Sunday, October 07, 2012

Women in the constitutional amendment

We are, supposedly, living historic times in the Arab world. Democracy is peeking its head everywhere we look, but a full presence has not yet been secured, at least in my opinion. Let's for a minute turn our eyes to the "democratic" state at work: the Republic of Egypt. It is indeed an important achievement. Egypt is now debating its new constitution, and the discussion is public. How much of the public discussion will be taken into account for the draft constitution, I don't know. But it's a definitely a step forward.

As part of the discussion (yes I am aware that I am not Egyptian but I'm putting my 2 cents in anyway), let's have a look at one of the proposed articles on offer, Article 36. Here's a quick translation I made:

The State commits to to all legal and executive measures to enshrine the principle of women equalling men in political, cultural, economic and social life and other aspects, that does not go against Islamic Shari'a. The State will provide free maternity and child care and will guarantee for women protection and social, economic and health welfare, the right to inheritance and ensure agreement between her duties towards her family and her work in society.

Anyone with a basic knowledge of gender issues can clearly see that equality is not really at the heart of this article, but the appearance of it is. I will not venture to argue whether Islamic Sharia' does allow for equality between men and women because I am clearly not an expert on the subject. I will just make a few remarks from my own reading of the article.

The phrasing "the principle of women equalling men" is obviously problematic. It's not "equality between women and men", as if to say that somehow men are superior and they will advocate that women equal them as much as possible.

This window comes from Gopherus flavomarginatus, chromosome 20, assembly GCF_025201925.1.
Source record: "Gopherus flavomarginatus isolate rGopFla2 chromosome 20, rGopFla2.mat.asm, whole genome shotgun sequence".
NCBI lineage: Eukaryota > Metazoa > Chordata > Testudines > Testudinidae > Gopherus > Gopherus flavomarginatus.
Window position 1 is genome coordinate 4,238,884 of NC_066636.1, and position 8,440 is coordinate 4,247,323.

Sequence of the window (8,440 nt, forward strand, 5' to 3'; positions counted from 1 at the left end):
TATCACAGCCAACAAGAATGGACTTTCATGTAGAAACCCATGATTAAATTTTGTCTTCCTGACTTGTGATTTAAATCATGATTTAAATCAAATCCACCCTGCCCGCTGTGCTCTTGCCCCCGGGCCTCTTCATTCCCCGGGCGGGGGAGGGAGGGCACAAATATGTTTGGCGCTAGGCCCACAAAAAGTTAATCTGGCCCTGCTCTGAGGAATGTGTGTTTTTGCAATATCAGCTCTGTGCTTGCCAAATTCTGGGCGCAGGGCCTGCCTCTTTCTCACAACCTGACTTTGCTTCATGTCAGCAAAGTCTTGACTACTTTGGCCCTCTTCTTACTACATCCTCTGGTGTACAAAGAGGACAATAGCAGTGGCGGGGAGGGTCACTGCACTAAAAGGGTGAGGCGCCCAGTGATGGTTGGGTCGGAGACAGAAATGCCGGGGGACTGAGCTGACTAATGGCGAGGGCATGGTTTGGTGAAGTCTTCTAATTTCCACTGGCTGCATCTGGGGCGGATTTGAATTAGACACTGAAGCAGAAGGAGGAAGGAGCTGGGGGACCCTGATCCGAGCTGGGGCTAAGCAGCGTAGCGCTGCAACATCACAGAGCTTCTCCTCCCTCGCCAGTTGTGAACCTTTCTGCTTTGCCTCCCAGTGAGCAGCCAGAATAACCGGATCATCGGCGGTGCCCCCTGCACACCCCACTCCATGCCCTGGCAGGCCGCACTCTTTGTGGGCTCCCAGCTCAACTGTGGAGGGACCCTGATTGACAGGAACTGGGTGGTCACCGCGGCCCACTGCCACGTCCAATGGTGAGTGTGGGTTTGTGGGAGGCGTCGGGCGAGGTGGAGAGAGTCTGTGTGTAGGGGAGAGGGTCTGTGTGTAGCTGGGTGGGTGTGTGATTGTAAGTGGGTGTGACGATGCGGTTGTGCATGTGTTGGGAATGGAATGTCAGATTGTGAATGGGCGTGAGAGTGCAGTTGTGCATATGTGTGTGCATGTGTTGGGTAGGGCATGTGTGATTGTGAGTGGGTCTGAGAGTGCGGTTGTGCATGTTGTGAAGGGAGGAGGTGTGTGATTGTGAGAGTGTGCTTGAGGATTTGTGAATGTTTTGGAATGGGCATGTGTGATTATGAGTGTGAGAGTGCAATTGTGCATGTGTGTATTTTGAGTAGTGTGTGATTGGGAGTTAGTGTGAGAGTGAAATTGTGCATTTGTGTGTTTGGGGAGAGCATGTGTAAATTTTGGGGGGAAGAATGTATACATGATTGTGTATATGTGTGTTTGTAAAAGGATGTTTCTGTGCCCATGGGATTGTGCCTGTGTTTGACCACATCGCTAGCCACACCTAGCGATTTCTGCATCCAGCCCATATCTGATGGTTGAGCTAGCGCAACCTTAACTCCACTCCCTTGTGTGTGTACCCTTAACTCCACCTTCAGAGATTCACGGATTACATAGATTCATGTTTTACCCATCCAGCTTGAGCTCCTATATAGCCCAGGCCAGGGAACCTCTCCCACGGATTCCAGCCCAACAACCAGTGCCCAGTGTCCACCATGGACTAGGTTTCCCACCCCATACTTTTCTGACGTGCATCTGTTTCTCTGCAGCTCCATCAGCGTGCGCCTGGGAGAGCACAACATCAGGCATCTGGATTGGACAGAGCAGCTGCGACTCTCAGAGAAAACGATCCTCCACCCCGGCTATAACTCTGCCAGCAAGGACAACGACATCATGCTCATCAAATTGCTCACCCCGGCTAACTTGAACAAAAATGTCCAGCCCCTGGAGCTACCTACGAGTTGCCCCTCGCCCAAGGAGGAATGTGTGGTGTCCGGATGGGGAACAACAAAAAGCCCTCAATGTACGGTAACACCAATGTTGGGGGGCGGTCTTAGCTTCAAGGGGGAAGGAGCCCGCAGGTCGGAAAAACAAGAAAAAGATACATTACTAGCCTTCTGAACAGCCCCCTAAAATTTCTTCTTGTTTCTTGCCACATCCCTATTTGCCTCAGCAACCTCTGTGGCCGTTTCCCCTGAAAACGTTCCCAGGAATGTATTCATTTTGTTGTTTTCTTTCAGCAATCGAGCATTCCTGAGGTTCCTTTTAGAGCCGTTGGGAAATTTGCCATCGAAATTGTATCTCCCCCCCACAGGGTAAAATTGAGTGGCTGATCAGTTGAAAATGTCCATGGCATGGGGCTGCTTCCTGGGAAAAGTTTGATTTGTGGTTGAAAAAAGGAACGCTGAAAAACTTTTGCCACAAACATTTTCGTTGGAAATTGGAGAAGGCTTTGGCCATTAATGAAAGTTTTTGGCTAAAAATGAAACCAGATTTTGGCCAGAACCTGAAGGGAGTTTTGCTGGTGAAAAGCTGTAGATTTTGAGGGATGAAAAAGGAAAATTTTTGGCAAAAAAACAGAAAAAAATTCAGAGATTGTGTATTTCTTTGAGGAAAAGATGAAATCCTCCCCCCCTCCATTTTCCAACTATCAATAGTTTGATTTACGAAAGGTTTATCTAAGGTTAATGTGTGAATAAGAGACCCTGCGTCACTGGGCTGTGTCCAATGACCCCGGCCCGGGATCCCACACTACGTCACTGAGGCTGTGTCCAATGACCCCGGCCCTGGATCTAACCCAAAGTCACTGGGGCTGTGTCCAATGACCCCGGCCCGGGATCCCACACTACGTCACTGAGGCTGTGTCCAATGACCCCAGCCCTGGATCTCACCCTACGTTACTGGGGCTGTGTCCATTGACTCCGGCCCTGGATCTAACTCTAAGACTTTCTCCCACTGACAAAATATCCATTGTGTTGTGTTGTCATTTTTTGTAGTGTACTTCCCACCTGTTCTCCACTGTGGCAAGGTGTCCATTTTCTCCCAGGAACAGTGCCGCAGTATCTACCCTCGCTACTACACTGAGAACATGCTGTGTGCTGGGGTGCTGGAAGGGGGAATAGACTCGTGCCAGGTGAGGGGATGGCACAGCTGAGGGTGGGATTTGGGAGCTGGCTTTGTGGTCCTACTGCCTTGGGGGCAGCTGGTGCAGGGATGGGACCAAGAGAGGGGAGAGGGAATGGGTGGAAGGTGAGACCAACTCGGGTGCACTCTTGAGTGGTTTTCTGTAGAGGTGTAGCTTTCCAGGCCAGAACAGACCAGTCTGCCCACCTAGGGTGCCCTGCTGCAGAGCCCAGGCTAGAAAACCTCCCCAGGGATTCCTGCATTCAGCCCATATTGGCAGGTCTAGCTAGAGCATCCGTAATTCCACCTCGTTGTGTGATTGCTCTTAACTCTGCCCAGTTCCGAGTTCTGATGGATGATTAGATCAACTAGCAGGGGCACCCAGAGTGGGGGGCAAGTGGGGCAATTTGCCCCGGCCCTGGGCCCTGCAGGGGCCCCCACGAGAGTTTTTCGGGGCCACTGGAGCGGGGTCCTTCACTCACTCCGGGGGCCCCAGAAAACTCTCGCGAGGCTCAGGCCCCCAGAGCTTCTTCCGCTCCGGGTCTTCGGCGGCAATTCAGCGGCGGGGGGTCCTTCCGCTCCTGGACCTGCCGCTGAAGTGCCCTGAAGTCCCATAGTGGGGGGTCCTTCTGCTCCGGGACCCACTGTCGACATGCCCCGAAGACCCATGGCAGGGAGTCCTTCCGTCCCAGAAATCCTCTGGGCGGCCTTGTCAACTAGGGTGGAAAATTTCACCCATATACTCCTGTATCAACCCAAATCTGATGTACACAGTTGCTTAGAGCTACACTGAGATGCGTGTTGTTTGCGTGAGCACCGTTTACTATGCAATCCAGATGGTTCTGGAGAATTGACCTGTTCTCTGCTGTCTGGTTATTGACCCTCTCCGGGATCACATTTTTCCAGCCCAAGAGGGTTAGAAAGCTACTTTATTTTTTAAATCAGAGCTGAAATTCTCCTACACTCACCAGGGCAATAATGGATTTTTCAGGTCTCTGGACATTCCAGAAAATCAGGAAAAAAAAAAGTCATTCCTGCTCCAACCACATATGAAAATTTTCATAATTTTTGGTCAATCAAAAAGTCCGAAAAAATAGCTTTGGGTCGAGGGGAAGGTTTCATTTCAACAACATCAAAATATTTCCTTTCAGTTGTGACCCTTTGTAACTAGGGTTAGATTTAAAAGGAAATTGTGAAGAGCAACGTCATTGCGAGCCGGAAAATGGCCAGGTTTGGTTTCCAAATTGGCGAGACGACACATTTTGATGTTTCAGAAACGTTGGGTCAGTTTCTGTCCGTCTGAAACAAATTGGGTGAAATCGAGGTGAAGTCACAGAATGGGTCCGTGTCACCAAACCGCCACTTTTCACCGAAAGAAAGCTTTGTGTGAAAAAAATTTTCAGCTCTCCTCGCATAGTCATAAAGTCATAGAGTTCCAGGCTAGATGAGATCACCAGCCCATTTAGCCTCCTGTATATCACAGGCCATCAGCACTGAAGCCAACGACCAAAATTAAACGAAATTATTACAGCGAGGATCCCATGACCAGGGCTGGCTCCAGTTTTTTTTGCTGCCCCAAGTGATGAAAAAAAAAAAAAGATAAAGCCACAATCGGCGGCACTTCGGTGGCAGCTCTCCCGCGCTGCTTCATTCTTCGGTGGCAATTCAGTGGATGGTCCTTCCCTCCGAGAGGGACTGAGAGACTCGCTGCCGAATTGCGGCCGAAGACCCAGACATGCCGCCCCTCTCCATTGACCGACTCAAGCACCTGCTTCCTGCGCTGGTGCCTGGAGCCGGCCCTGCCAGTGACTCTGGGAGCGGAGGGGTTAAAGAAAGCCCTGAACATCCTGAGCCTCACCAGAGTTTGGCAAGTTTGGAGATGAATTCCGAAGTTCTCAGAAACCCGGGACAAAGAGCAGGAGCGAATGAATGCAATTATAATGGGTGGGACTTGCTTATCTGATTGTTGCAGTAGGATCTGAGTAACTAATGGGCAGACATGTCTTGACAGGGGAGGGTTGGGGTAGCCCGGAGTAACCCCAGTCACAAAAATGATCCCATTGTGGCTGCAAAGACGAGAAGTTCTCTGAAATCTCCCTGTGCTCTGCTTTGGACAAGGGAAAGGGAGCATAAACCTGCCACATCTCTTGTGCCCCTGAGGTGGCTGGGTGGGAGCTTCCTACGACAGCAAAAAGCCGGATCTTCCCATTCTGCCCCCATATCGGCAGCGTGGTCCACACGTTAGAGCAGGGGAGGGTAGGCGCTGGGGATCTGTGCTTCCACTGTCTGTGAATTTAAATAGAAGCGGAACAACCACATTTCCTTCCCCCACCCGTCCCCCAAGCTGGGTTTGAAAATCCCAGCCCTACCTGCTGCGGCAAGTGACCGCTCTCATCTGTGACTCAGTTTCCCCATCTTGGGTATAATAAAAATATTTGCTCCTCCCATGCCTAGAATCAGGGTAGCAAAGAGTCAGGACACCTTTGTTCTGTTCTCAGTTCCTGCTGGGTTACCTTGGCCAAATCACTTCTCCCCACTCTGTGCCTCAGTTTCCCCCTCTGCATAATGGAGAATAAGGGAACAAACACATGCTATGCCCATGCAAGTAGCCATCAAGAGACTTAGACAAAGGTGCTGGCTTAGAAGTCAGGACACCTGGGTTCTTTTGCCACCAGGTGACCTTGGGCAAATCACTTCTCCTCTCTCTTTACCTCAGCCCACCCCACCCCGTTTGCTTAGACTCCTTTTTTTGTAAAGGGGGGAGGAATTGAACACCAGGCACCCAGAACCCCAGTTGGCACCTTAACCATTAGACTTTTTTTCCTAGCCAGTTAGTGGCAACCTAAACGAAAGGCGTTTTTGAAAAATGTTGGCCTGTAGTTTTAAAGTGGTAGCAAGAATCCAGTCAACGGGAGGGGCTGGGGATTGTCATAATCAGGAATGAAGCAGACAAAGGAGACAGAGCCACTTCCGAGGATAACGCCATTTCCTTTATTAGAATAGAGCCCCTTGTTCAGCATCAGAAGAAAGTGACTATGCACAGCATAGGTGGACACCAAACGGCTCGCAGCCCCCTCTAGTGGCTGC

The mention of women and her role as a mother in the same article that is meant to advocate equality is more evidence that gender equality was not really taken seriously when drafting this text. Social, political and economic rights is not the same topic as caring for a family. The family should be the responsibility of both parents, but the writers here do not seem to agree.

Which brings me to my last point: how is it the state's responsibility to interfere in the woman's decision to juggle work and family? I am referring to the statement "ensure agreement between her duties towards her family and work in society".

No. They are not serious. This article is a joke. And judging from the feedback on it, it will probably pass.

Wednesday, October 03, 2012

What's a little beating between spouses?

It is statements like this that keep me optimistic about the future of the human race:

“We do not support violence against women, but God allowed a certain form of beating,”

This gem was uttered by Salafist preacher Yasser Borhamy, aka "godfather" of El-Nour Party in Egypt. To be fair, he did argue that even though the husband is permitted to beat his wife, no physical damage or scar should result from the beating.

God bless him.

Friday, September 07, 2012

How to design a female quota to fail

I am not a big fan of female quotas in general. I find it devalues a woman's achievement and in most cases is mainly cosmetic, allowing for unqualified females to attain certain positions and proving counterproductive in the long run. I am more in support of drastic solutions like as an overhaul of the education system, because how else will you change citizens' perceptions and behaviors? Legal instruments addressing gender discrimination in the work place and elsewhere that are properly enforced is another long term but effective tool. But of course these approaches are too difficult and controversial to implement by politicians seeking quick returns.